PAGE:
Failed job interview? The most common reasons why
Going to an interview and not getting a job offer at the end of the process can be extremely disheartening.
You can feel like you’ve nailed the interview, replied comprehensively to every question they’ve thrown at you, and put on your very best attire to make an impression – all to end up with a rejection email, or in some cases, no response at all.
And if they do respond, companies frequently use canned responses like “sorry, another candidate was much more qualified than you”, or “We will consider your resume for future suitable positions”.
Without feedback from the hiring manager about your failed interview, it’s tough to know where you can improve. Though the truth is, many candidates make the same mistakes – here’s a few of the most common reasons why you’ve been rejected from a role.
You’re not qualified enough
Though you may not want to hear it, there’s a chance that you may not be qualified enough for the position that you’re applying for.
A lack of qualifications and expertise can remove you from the hiring process completely, especially if they have a more qualified candidate they can opt for instead.
Because of this, it’s important to apply for positions within your reach. Instead of looking for the highest salary offer, it’s a better idea to find a job that matches your skills and expertise.
Over time, as your skills and experience increase, you can incrementally apply for bigger and higher paid positions when you become a good fit for the role.
Not only can you be under-qualified for a position, you can also be overqualified too. This usually means that you may end up finding the role boring because it’s not challenging enough, or undermined if you don’t have as much power as you’ve had in previous jobs.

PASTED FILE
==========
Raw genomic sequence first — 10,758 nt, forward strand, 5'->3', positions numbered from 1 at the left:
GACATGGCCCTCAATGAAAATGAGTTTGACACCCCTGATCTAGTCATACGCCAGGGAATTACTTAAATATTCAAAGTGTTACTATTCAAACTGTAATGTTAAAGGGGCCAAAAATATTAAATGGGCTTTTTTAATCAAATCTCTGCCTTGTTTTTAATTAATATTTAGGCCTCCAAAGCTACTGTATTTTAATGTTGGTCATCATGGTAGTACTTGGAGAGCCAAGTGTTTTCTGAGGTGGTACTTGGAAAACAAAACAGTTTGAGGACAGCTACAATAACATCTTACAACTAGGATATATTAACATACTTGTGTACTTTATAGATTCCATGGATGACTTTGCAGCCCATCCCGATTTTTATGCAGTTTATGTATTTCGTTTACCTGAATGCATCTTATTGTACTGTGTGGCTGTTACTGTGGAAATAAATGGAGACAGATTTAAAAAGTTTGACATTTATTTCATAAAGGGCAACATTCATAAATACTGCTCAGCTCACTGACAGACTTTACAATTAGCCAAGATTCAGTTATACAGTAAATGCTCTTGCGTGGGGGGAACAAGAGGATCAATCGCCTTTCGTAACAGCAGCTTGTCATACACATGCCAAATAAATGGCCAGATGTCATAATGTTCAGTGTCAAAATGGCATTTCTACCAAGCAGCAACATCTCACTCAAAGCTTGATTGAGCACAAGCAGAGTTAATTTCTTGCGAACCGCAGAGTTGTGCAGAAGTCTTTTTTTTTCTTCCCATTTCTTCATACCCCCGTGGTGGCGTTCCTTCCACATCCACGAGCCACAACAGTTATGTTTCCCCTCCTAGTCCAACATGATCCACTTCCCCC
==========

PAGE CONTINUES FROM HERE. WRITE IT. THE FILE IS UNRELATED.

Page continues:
You may find that your technical skills or work experience mean that you’re not a good fit for the day to day tasks the role entails. Because of this, it’s important that your skills match those needed in the job description.
On the upside, this can indicate that you’re actually worth more than you think, and can boost confidence when it comes to future interviews.
Speaking to an established company that has experience with job applications can help you to determine the level of jobs you should be applying for.
Typically you’d assume that after you’ve been invited for an interview, you’ve already passed the first test. This is true, but there’s a chance that what you’ve said in the interview doesn’t correlate with what you’ve put on your resume.
The HR might be too busy to thoroughly run through multiple resumes on their desks, and progressing to the interview stage quickly allows them to assess your ability in person. Afterwards, they can go back and check out your resume in greater depth.
This is one of the reasons why it’s extremely important to have a professional resume. It needs to be well organised, concise and have the most important and relevant content near the top.
Then, you can list all of your credentials – previous employers, internships, academic projects and volunteer work at the bottom.